Hungary’s Foreign Minister, Péter Szijjártó, was visiting Moldova Tuesday morning, when he commented on statements made by Luxembourg’s Foreign Minister, Jean Asselborn, who suggested that Hungary should be expelled or at least suspended from the European Union, for its rule of law violations and the poor treatment of refugees and migrants. Interestingly, Mr. Szijjártó used a line of attack just introduced by Prime Minister Viktor Orbán in a speech to Fidesz politicians and pro-government thinkers less than 48 hours earlier, when he referred to Luxembourg’s foreign minister as a left-wing “nihilist” hellbent on destroying European culture. Mr. Orbán threw around the term “nihilist” in a speech this past weekend, when remarking:
“The nihilists represent a minority within society, but they have long occupied the European elite. The nihilist viewpoint has settled, in a clandestine manner, on the institutions of the European Union and the world. These are the ones who, hiding behind the mendacious discourse of political correctness, reject all debates based on values.”
Mr. Orbán also added, speaking at the same weekend event, that “the communists are like Terminator. They can come back to life even from a few broken, scattered pieces.”
The 37 year old Mr. Szijjártó is widely regarded by those close to the governing Fidesz party as having been appointed Minister of Foreign Affairs because of his unwavering loyalty to the prime minister and for being a good, close study of Mr. Orbán. His rhetoric, intonation and even gestures bear a close resemblance to those of the prime minister. When Mr. Asselborn stated in an interview with Germany’s Die Welt that Hungary was in “massive violation” of fundamental European values and that the EU could no longer turn a blind eye to “such inappropriate behaviour,” adding that due to the Orbán government, Hungary “should be excluded temporarily, or if necessary for ever, from the EU”, Mr. Szijjártó provided the following response:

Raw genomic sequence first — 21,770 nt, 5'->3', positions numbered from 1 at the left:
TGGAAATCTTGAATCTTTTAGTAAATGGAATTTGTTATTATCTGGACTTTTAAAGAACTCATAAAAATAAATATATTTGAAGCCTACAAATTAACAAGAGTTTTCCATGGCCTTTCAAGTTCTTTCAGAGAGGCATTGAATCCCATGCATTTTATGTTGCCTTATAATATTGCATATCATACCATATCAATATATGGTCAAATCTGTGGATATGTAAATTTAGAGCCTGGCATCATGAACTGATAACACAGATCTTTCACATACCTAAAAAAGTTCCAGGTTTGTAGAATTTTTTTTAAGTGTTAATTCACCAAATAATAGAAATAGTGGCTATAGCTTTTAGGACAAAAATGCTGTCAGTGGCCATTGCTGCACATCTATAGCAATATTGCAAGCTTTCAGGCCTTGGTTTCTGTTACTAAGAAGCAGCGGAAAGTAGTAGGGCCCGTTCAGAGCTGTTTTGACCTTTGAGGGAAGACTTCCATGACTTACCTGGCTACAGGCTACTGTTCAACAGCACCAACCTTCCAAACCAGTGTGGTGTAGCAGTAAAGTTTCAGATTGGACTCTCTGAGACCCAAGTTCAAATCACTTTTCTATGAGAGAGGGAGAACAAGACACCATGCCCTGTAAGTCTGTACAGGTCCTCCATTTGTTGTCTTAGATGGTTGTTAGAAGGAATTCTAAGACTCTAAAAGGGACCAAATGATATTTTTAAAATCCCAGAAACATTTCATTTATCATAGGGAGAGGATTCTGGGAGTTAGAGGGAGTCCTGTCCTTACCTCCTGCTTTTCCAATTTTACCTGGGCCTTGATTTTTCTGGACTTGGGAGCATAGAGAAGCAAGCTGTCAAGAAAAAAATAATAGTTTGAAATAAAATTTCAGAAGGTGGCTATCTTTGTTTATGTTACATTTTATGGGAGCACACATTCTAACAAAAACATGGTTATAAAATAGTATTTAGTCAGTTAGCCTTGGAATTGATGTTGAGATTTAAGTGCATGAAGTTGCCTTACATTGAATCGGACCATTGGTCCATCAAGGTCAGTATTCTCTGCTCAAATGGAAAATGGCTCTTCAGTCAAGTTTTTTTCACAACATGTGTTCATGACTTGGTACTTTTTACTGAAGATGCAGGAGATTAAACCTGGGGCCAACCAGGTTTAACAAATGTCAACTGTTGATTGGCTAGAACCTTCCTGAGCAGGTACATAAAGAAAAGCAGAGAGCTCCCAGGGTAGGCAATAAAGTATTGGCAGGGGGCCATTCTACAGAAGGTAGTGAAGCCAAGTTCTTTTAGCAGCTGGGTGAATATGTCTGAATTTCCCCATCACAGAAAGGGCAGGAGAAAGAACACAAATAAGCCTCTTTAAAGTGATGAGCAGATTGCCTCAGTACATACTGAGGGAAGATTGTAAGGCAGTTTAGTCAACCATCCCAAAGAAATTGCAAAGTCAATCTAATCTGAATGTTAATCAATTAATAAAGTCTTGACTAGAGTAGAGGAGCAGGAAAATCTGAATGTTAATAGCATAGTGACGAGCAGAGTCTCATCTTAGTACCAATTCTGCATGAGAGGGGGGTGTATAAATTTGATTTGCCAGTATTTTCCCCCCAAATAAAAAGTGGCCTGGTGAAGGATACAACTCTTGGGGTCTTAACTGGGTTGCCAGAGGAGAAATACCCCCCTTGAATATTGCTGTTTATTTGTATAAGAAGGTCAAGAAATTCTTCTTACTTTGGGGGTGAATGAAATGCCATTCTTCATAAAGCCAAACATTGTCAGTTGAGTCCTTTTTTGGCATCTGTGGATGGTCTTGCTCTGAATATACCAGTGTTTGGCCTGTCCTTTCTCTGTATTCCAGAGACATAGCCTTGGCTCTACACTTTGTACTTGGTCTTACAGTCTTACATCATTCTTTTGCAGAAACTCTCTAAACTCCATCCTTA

“We’ve known even before that Jean Asselborn is not a serious character. It really shows that he only lives a few kilometers away from Brussels. He wants to exclude Hungary from the EU, but he has already long excluded himself from the circle of politicians who can be taken seriously. Being the good nihilist that he is, he is working tirelessly on destroying European security and culture.”
Then referring to Hungary’s ill treatment of migrants and the upcoming anti-migrant referendum on October 2nd (Mr. Asselborn had said that “Hungary is not far away from issuing orders to open fire on refugees”), Foreign Minister Szijjártó said:
“Hungarians have a right to express an opinion. Only they have the right to decide with whom they wish to live, and with whom they do not want to live side-by-side. This right cannot be taken away by Brussels, nor by the Foreign Minister of Luxembourg.”
Mr. Szijjátó then offered a “diagnosis” of Mr. Asselborn, remarking that the foreign minister of Luxembourg is a “frustrated and conceited” man.
Meanwhile Mr. Orbán has fired up his referendum rhetoric even further. Whether he will be able to convince at least 50% of the electorate to cast a ballot on October 2nd, thus rendering the anti-migrant plebiscite valid, is now the biggest question surrounding the vote. In Parliament on Monday, Mr. Orbán accused the left-wing mayors of some Hungarian cities and districts in Budapest of wanting to grant asylum to refugees and settle them in these urban centres, against the will of their local populations. Obviously, the mayors of Hungarian municipalities have no such power–they cannot grant asylum to anyone above the head of the national government. Mr. Orbán knows this, but his rhetoric plays into his longstanding narrative of the left and liberals being in the service of unpatriotic forces.
Mr. Orbán does, however, have a solution for the migrants, namely to sink their boats. “Like the Romans did, we too must sink the empty and illicit ships in the Mediterranean.” The migrants would be saved, according to Mr. Orbán, before the boats are destroyed, and they would be sent to Libya, where a camp capable of holding three million asylum-seekers could be established.